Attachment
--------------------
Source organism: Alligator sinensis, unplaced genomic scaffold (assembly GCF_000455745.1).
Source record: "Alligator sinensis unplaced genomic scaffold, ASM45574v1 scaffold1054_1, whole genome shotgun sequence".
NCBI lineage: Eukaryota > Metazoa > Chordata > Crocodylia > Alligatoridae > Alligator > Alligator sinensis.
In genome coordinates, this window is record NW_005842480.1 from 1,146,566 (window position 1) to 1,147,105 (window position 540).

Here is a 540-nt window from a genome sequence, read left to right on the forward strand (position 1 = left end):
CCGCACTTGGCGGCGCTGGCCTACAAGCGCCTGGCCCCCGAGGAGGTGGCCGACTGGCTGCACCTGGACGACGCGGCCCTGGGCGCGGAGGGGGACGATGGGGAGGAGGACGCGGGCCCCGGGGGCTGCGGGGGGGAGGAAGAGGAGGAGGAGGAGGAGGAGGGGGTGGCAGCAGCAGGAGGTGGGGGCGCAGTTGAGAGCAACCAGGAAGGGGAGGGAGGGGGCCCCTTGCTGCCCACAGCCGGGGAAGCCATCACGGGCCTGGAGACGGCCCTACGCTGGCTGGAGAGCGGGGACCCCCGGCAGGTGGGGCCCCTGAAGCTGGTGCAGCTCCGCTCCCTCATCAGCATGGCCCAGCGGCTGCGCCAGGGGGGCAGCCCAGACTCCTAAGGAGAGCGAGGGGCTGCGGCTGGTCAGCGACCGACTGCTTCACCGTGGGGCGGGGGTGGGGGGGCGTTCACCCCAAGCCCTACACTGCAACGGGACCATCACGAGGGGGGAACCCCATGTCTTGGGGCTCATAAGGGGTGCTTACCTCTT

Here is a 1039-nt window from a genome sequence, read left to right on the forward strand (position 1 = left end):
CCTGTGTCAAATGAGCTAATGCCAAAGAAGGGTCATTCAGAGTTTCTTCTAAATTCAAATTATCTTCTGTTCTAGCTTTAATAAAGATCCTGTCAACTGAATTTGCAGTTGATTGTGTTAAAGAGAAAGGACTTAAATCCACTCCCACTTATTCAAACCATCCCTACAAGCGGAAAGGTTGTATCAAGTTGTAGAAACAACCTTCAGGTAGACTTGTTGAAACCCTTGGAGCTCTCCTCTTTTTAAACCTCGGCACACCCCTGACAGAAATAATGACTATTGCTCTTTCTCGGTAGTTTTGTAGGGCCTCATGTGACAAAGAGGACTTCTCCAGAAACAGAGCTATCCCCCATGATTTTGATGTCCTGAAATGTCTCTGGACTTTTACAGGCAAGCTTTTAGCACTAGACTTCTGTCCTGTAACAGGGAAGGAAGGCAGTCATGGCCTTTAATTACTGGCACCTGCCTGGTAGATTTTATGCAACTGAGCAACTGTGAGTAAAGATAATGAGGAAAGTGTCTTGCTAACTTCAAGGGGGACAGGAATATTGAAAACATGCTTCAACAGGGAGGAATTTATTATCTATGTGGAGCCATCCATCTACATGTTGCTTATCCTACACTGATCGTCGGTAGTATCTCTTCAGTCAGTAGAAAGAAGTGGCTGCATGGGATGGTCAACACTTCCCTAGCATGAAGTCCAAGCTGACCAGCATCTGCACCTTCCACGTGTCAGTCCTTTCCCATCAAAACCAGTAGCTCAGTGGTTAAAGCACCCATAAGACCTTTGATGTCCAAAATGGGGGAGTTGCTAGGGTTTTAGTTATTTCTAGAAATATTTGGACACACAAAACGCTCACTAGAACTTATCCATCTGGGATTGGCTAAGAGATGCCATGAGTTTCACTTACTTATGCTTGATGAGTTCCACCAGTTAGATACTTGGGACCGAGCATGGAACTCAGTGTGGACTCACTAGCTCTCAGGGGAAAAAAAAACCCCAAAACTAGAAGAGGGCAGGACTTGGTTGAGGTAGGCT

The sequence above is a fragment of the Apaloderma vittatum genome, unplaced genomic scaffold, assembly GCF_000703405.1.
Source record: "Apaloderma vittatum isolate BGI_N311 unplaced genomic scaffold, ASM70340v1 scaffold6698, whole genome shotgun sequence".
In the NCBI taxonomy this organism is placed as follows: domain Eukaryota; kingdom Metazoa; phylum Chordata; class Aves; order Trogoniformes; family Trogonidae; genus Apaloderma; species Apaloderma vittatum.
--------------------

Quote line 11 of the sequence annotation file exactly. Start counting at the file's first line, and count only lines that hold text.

In the NCBI taxonomy this organism is placed as follows: domain Eukaryota; kingdom Metazoa; phylum Chordata; class Aves; order Trogoniformes; family Trogonidae; genus Apaloderma; species Apaloderma vittatum.